The panelists also shared some of their favorite parts of Star Wars. Portillo enjoyed taking a photo with an amazing Robot Legs Darth Maul cosplayer at the convention, and is a big fan of the Nightbrothers. Roberts loves the story arc to Anakin and Darth Vader. Marshall fancies the critters of Star Wars; much to Filoni’s befuddlement, her latest favorite is the puffer pig from the “Idiot’s Array” episode of Rebels. Christenson’s two-year-old daughter is a big Rebels fan, and ran around the house screaming in joy when she received a Hera action figure.
The question and answer segment with the audience also proved enlightening. When a fan asked how best to convey the message to the merchandise division that people want to buy more female characters, Roberts replied to “go online and make noise,” because the more noise, the more the message will be heard. Filoni added that he sees change occurring over time, and noted that the fans have power, and over time they will win. Another fan asked the panelists about their favorite attire for female Star Wars characters. Portillo likes Jedi robes, particularly Shaak Ti’s. Marshall loves Padmé’s dresses, and noted that you can’t really see the depth of detail except in person. Christenson wants Mandalorian armor and blasters. Earning a side-eye from Filoni, Roberts remarked that she likes Rey’s outfits in The Force Awakens.
After seeing Filoni, Simon Kinberg, and Greg Weisman as the primary public face of Rebels during its initial rollout, the panel was a wonderful opportunity to showcase some of the women who have helped create the amazing animated series. FANgirl was created specifically to help showcase female fans and dispel the notion that Star Wars is a boys’ franchise. Part of that effort has been to write articles about the female talent working on Star Wars and advocate for more of these women to be brought into the spotlight. The Star Wars Rebels Rebels Recon videos at StarWars.com have done a great job over the past year of highlighting many of these women, although the website as a whole is skewed heavily male on its contributor side.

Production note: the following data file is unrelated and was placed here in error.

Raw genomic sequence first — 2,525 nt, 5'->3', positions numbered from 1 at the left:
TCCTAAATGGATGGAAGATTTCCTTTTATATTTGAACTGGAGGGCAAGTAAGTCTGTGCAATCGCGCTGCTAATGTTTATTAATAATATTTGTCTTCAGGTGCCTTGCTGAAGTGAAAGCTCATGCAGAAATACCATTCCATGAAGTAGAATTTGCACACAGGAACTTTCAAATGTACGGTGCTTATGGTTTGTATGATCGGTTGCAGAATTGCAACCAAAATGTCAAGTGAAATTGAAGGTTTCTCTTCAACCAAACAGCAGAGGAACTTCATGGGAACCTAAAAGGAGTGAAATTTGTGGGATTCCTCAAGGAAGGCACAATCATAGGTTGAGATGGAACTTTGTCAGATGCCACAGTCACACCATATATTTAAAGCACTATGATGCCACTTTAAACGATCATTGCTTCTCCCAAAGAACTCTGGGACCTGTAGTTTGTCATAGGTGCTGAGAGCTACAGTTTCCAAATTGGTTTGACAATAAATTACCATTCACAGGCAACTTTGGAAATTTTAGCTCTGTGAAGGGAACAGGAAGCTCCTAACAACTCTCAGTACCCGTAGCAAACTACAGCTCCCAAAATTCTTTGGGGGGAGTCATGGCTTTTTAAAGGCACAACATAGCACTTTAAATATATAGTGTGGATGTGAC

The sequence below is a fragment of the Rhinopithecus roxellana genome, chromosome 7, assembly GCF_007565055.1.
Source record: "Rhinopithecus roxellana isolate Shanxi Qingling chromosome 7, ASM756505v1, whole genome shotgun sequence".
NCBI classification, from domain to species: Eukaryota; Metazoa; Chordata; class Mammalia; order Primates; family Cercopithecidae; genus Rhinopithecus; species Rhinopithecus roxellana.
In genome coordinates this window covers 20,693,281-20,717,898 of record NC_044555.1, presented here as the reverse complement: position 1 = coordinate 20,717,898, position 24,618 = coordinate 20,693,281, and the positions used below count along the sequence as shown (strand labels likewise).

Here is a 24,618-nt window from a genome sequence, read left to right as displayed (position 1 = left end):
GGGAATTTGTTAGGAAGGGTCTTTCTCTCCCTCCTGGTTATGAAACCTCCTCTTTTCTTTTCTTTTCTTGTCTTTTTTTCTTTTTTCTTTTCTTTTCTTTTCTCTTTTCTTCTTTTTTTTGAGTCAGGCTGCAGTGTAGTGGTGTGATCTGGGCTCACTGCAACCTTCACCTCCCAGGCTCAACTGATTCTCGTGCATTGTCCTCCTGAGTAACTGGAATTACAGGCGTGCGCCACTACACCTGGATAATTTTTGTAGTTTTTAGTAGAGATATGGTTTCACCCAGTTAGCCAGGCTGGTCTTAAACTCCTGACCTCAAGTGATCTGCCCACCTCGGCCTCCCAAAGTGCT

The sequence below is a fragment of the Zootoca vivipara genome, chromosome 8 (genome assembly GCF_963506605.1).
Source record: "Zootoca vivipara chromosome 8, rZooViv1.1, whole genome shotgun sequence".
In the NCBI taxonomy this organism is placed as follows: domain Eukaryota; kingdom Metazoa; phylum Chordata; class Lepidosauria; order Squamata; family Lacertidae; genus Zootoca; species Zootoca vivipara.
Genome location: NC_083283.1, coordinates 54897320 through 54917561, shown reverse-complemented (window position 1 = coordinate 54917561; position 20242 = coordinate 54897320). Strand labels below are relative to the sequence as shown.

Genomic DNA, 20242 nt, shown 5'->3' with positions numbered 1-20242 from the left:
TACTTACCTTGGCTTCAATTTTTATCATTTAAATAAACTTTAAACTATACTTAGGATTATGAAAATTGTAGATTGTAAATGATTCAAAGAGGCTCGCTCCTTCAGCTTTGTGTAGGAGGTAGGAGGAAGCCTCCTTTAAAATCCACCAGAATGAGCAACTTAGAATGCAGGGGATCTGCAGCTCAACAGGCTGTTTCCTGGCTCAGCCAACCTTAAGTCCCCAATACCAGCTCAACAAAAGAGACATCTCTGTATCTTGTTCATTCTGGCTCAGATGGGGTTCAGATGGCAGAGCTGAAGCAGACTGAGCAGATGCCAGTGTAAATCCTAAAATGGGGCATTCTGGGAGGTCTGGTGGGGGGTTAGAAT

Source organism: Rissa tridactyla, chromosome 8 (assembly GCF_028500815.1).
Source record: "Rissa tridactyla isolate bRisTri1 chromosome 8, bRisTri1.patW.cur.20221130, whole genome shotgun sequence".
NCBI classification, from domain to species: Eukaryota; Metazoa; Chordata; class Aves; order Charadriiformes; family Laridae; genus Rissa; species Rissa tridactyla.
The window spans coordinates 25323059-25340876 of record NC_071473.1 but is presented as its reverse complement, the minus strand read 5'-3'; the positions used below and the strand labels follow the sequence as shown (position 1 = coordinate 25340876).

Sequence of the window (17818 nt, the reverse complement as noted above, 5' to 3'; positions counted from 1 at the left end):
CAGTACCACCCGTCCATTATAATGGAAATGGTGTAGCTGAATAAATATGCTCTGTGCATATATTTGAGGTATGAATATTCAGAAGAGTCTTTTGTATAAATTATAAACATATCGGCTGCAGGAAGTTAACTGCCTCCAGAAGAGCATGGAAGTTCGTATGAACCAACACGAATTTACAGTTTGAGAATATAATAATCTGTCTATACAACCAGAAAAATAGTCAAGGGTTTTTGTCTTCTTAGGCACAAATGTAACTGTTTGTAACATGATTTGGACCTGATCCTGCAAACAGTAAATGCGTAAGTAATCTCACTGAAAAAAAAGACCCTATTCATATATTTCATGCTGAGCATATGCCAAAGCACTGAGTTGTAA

Celebration Anaheim did an amazing job of balancing their programming with diversity. Hopefully future Celebrations will offer fans similar access to the women working behind the scenes at Lucasfilm.
If you missed the “Rebel Women Who Fought The Clone Wars” panel, check out this interview (starting at 3hrs, 12min into the live stream) with Kiri Hart, head of the Story Group, and Carrie Beck from the Celebration Cantina.
Yesterday, Lucasfilm shared the following press release about upcoming Star Wars Rebels airings:
The highly anticipated Star Wars Rebels season two is set to premiere on Saturday, June 20 at 9:00 p.m. ET/PT on Disney XD. The season will kick-off with a special one-hour movie event “Star Wars Rebels: The Siege of Lothal.” Following the one-hour movie event, the season will continue to rollout new episodes in the fall. Recently revealed at Star Wars Celebration, the exciting new season is filled with more thrilling adventures with the Rebels that will include appearances by fan-favorite characters Darth Vader, Ahsoka Tano, Captain Rex, Wolffe, and Gregor.
Additionally, Disney XD will be celebrating “May the 4th Be With You,” the fan-proclaimed Star Wars holiday, beginning Friday, May 1 through Monday, May 4. The force-filled programming weekend will include the following:
- “Star Wars Rebels: The Ultimate Guide,” a half-hour special recapping the entire first season of Star Wars Rebels will debut Monday, May 4 at 8:00 p.m. ET/PT.
- Marathons of Star Wars Rebels season one and LEGO Star Wars: The New Yoda Chronicles.
- Sneak peek at LEGO Star Wars: Droid Tales, an all-new series of event specials that will premiere on Disney XD this summer.
- Star Wars-inspired episodes of Phineas & Ferb, Kickin’ It, and Lab Rats.
B.J. Priester is editor of FANgirl Blog and contributes reviews and posts on a range of topics. A longtime Star Wars fandom collaborator with Tricia, he edited her novel Wynde and is collaborating with her on several future projects set in that original universe. He is a law professor in Florida and a proud geek dad.